- Healthcare organizations are continuing to implement mobile solutions using WiFi and cellular signals to connect with the network. Entities looking to expand their healthcare mobility capabilities may be unaware of the challenges associated with signal strength and connectivity issues when choosing mobile solutions or even physical locations.
Healthcare organizations are full of connected medical devices, machinery, and other barriers that can block signals, which prevents devices from successfully connecting to the network, according to Medigram CEO Sherri Douville.
“There all these things that interfere in the environment, but the environment is dynamic and most software was never designed with the environment in mind,” Douville told HITInfrastructure.com. “The environment is always changing because new machines are always being added. The problem is interdisciplinary, and very few companies are even able recognize the problem.”
Lack of communication between IT and the members of an organization who are responsible for a medical facility’s location and building materials can have a significant negative impact on wireless signals.
“Things as simple as plasterboard, dry wall, glass, metal, metal doors, concrete, all absorb WiFi and cell signals,” said Douville. “They absorb and sometimes do so to the extreme degree they block signals.”
Physical signal obstacles are often not considered when locations and materials are decided upon. Healthcare organizations located in cities that are looking to expand their medical campus will purchase older buildings or buildings intended for a different purpose. These buildings are not conducive to the signaling needs of medical devices and machinery such as MRI or radiation machines.
Even the most advanced medical facilities can be plagued by their own building blocking critical signals and having areas with weak or no cellular or WiFi connectivity. Many organizations don’t think about network connections at all when buying or constructing a building.
“When you think about the decision tree of who designs the building, how it gets funded, and what its purpose is, who is going to have the vision and the technical literacy to foresee that they want to enable free connections as fast as possible?” Douville posited. “Probably no one.”
Lack of signal or dropped signal is so common that organizations need software that will automatically detect variability in the environment and connect devices in the quickest and most secure way possible.
“Health systems that spend millions of dollars upgrading and modernizing their network will still dynamically change because they’re adding new things to the building and they’re bringing in new equipment,” explained Douville. “There’s no one time view of the network.”
“Organizations need to develop software that adapts dynamically to changes by automatically detecting these connections,” she continued. “It also has to work offline securely or else to the physician it just doesn’t work. That’s why most physicians hate digital health. It has nothing to do with the functionality. It’s the fact that they don’t understand why their digital tools aren’t working and they shouldn’t have to.”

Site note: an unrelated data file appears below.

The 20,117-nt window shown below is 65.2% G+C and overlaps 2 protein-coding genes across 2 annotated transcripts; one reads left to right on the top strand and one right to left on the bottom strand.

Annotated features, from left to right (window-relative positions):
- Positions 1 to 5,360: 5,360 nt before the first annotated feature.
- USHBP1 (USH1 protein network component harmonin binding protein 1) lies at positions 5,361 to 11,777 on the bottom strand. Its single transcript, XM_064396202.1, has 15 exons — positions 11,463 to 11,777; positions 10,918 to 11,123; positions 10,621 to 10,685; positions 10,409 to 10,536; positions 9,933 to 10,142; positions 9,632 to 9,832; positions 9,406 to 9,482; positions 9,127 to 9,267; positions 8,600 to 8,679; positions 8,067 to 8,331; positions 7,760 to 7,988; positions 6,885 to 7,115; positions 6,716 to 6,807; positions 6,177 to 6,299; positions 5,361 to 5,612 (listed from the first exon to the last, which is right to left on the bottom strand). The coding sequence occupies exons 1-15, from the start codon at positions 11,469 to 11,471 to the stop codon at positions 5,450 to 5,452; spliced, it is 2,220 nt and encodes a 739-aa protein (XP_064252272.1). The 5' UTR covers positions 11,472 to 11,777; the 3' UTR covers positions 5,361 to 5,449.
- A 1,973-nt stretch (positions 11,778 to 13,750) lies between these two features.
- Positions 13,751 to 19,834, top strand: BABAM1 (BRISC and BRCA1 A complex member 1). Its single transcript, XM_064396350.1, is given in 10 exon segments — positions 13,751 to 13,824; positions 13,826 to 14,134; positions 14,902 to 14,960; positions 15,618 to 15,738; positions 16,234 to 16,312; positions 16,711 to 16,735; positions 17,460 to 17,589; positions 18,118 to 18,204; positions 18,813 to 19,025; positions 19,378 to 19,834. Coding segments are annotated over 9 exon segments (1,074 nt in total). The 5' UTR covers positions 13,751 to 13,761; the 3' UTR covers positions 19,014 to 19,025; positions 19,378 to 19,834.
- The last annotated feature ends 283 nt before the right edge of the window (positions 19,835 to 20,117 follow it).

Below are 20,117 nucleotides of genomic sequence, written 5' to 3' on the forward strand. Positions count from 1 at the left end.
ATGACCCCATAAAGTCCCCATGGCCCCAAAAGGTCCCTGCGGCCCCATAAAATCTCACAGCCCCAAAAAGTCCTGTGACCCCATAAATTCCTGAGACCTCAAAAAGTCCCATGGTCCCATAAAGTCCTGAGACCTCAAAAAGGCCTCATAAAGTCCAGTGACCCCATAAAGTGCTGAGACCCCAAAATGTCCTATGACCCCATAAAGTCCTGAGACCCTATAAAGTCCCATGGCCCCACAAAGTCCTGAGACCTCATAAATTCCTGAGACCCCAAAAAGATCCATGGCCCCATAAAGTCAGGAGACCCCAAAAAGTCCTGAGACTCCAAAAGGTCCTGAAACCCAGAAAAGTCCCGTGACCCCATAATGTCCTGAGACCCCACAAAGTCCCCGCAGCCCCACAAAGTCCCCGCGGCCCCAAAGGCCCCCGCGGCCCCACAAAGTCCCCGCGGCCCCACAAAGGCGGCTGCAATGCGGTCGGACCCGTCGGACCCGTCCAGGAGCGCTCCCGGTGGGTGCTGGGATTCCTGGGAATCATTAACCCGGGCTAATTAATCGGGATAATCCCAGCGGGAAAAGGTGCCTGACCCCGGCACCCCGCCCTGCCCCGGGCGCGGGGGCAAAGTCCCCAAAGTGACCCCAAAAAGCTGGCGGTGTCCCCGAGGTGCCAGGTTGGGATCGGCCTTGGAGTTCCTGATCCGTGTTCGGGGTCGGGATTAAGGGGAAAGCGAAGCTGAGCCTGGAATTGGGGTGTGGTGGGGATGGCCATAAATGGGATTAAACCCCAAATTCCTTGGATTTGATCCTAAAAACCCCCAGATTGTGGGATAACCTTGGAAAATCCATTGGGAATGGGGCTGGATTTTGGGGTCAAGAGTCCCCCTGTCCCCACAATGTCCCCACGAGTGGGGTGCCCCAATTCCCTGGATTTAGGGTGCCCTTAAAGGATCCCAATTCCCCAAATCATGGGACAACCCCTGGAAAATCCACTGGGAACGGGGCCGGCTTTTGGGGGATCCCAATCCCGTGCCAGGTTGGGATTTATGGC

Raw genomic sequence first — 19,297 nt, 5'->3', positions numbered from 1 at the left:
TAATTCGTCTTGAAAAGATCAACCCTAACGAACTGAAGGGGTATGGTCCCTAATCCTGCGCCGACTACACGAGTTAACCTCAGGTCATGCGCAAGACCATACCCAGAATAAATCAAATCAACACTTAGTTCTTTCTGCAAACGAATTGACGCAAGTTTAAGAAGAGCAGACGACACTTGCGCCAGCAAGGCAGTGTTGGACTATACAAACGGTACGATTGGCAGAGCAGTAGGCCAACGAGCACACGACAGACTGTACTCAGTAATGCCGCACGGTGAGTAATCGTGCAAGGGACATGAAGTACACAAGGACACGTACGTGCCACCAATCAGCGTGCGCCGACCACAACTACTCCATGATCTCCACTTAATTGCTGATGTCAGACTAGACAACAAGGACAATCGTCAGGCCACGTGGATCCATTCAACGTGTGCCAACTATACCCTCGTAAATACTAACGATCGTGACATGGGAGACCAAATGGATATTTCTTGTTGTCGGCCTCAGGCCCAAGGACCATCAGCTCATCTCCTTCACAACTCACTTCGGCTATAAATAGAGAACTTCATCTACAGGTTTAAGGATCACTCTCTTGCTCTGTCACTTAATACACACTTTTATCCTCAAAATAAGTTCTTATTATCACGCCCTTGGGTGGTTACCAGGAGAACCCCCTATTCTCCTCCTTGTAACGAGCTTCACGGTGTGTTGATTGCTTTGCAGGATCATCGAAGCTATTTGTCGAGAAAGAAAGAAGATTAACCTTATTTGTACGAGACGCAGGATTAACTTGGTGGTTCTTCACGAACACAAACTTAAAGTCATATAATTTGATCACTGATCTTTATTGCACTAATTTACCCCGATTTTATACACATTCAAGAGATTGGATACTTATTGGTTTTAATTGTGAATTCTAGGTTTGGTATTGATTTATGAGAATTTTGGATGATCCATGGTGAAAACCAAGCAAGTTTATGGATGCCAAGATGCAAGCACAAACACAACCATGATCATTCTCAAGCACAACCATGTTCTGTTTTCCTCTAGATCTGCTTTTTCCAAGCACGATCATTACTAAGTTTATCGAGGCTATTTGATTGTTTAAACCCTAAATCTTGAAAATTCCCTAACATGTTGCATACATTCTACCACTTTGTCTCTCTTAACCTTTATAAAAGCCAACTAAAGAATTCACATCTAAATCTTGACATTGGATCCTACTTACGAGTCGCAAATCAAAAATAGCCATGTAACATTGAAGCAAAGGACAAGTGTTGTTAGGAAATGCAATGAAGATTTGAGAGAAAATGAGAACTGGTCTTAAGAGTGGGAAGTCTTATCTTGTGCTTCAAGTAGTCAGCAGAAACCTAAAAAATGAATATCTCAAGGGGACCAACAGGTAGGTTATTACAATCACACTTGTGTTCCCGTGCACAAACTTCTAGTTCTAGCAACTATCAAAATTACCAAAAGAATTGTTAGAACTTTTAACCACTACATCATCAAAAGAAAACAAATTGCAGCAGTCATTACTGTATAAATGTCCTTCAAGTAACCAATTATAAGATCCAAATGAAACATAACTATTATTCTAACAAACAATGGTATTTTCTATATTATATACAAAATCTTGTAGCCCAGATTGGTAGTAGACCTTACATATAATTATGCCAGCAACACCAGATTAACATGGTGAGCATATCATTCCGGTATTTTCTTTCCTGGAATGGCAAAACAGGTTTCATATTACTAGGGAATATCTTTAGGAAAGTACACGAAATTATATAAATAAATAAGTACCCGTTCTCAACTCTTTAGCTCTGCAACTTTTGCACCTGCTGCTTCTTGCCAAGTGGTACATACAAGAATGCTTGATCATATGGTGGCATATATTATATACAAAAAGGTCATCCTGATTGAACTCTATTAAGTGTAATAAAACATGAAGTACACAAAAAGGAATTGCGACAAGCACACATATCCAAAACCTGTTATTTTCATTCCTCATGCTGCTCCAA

Network signals also become more complicated when bring your own device (BYOD) programs are implemented. Users don’t want to use personal data when they’re using their device for work purposes, so they connect to WiFi instead of cellular even if the cellular signal is stronger.
Understanding the connection between mobility and network infrastructure is the key to ensuring that healthcare mobile solutions will work.
“In health systems, there’s frequently little interaction between the people that manage the network and infrastructure and the people that are planning for clinical applications,” said Douville. “There’s a gap there that needs to be closed and there’s only a few top health systems that have figured out how to marry those two disciplines in a way that’s productive. They don’t understand that their network and infrastructure is the magic key to mobile.”
When mobile devices are not functioning properly, it becomes difficult for clinicians to see the value in their digital tools. Weak network connections cause clinicians to expect their mobile tools to not function properly, which can lead to them not using their mobile tools at all. If the tools aren’t being used it’s a missed opportunity for clinicians to improve patient care and a waste of the organization’s money.
“If hospital executives are going to be successful, they’re going to deploy the Internet of Things (IoT),” Douville explained. “If they’re going to be successful with IoT over the mid to long term in terms of patient monitoring, it means they’re going to have to start being able to be a lot more specific with software and hardware.”
“Software behaves with a cell phone differently than it does on a desktop,” she continued. “The problem is that most engineers that are leading companies have never designed software for a mobile phone. They’ve never even thought of the hardware. They’ve only written software and compiled it into something and then have it appear online. Not understanding the phone as well as the environment it’s operating in will cause mobile solutions to continue to fail unless they’re willing to like dig into those details.”
Douville suggested that organizations conduct a network assessment to begin improving the network. The types of devices being used need to be identified, including which operating systems are being used. The success of current mobile devices also needs to be assessed, along with which wireless vendors are being used for controllers and access points.
Once a clear framework of mobile goals is reached, organizations can begin to assess how they are going to improve connectivity for healthcare mobile success.